As the world continues to grapple with the deadly novel coronavirus infection, another virus named Chapare has been found by the Centers for Disease Control and Prevention (CDC) researchers. It is a rare Ebola-like virus and can spread from human to human. Chapare virus is believed to have first originated in rural Bolivia in 2004.
There are various facts that one should know about the Chapare virus which might be a risk to humankind. Here are ten things which people should know about the deadly Ebola-like virus:
- The virus, which has been named after the province where it was first located, causes haemorrhagic fever like Ebola along with vomiting, abdominal pain, bleeding gums, pain behind the eyes, and skin rash. Viral haemorrhagic fever is severe and life-threatening. They can amount to affect multiple organs and can also damage the walls of blood vessels.
- Scientists are still trying to decode this virus and not much is known about this mysterious virus and they opine that the virus could have been circulating in Bolivia for many years, even before it was formally documented. Moreover, there is a possibility that people might have been misdiagnosed to have dengue as the mosquito-borne disease also has similar symptoms.
- The researchers have brought up the concern and found that healthcare workers are at a higher risk of contracting the illness and therefore they must be extremely cautious while dealing with patients to avoid contact with items that could be contaminated with their urine, blood, semen or saliva.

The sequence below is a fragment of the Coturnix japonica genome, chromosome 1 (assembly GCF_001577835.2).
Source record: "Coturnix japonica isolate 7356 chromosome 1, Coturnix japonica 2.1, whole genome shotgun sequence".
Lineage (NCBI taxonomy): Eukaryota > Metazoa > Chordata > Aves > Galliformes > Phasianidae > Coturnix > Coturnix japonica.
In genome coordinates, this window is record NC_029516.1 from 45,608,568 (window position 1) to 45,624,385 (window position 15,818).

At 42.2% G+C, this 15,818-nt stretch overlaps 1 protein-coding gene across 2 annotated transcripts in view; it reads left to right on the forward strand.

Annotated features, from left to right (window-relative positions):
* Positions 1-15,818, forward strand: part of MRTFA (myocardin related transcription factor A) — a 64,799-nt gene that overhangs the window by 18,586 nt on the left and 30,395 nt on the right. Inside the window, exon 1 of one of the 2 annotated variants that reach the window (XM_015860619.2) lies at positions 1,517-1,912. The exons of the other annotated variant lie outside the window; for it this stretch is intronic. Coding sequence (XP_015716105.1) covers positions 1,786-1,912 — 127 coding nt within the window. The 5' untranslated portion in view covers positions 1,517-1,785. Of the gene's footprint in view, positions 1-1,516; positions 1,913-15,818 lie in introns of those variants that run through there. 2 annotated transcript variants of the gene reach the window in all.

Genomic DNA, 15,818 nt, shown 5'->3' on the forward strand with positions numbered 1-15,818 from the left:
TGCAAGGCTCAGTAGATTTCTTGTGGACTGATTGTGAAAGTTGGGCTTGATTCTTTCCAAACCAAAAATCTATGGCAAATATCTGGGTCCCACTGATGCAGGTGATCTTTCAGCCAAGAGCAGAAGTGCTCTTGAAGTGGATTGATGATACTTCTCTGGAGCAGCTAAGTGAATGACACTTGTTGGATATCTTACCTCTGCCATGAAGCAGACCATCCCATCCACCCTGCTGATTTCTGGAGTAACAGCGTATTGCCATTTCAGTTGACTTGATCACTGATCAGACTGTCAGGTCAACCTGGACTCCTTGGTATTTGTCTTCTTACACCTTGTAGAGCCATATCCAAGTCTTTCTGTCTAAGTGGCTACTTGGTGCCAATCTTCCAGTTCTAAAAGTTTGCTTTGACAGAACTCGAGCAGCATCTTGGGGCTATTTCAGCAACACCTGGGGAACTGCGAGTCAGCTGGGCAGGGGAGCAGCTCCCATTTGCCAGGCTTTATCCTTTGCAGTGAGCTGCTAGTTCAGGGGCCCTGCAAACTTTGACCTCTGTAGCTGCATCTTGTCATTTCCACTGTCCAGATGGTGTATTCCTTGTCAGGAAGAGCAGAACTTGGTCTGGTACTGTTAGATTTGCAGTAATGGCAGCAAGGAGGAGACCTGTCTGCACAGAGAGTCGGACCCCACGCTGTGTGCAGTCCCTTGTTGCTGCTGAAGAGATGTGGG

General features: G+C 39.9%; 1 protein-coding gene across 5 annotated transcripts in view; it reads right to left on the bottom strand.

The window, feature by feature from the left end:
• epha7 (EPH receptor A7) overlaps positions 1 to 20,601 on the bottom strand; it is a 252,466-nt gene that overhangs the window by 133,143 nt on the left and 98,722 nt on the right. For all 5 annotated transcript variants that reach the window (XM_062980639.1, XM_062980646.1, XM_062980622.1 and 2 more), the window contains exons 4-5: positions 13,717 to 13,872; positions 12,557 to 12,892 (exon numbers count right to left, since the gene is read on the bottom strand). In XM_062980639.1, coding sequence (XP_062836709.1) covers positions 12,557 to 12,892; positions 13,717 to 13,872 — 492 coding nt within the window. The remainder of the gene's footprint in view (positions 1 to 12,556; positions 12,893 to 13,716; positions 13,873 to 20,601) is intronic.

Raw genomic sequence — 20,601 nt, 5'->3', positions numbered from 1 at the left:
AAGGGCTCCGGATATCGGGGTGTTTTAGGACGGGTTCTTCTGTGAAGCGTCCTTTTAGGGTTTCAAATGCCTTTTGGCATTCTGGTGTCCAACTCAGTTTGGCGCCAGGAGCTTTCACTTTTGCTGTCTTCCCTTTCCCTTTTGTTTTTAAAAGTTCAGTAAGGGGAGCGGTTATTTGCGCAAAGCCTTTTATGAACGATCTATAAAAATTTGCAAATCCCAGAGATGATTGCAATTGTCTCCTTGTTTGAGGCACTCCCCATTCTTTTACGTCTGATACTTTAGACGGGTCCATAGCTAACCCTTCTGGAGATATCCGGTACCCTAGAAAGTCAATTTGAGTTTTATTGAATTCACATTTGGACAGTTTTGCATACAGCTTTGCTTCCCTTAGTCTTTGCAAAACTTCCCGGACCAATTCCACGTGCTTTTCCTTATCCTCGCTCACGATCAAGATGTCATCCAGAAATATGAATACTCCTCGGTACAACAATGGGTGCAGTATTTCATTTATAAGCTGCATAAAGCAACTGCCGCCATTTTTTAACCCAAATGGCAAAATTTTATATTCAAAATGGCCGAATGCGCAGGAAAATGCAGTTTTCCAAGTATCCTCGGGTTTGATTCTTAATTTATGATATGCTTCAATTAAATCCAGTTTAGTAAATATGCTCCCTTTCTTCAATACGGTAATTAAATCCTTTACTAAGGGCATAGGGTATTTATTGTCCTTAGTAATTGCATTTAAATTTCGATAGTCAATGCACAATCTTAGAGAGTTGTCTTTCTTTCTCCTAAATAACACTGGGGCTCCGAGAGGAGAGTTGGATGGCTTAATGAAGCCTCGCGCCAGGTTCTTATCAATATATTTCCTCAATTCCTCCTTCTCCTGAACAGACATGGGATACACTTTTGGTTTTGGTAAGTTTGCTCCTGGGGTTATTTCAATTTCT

- Researchers also found the fragments of Ribonucleic acid (RNA), associated with the Chapare virus, in the semen of a survivor 168-days after he was infected, which is suggestive of the possibility of sexual transmission of the virus.
- According to a report by Live Science, scientists have discovered signs of the Chapare virus in rodents in the “home and nearby farmlands” surrounding the first person infected during the 2019 outbreak.
- To treat Chapare hemorrhagic fever the CDC website suggests the "maintenance of hydration, management of shock through fluid resuscitation, pain relief, sedation, and transfusions as the supportive therapy that can be administered to patients suffering from CHHF".
- The disease is known to be most commonly transmitted in more tropical regions, especially in certain parts of South America where the small-eared pygmy rice rat is commonly found.
- With new sequencing tools, scientists will be able to quickly develop an RT-PCR test much in the same way as it has been created for COVID-19.
- Scientists are now trying to find how the disease is spreading across the country and whether rodents are responsible for its spread.
- ASTMH scientific program chair and president-elect Daniel Bausch told Insider, "This is not the sort of virus that we need to worry is going to start the next pandemic or create a major outbreak."
Sanskriti Tiwari is an intern with SheThePeople.TV.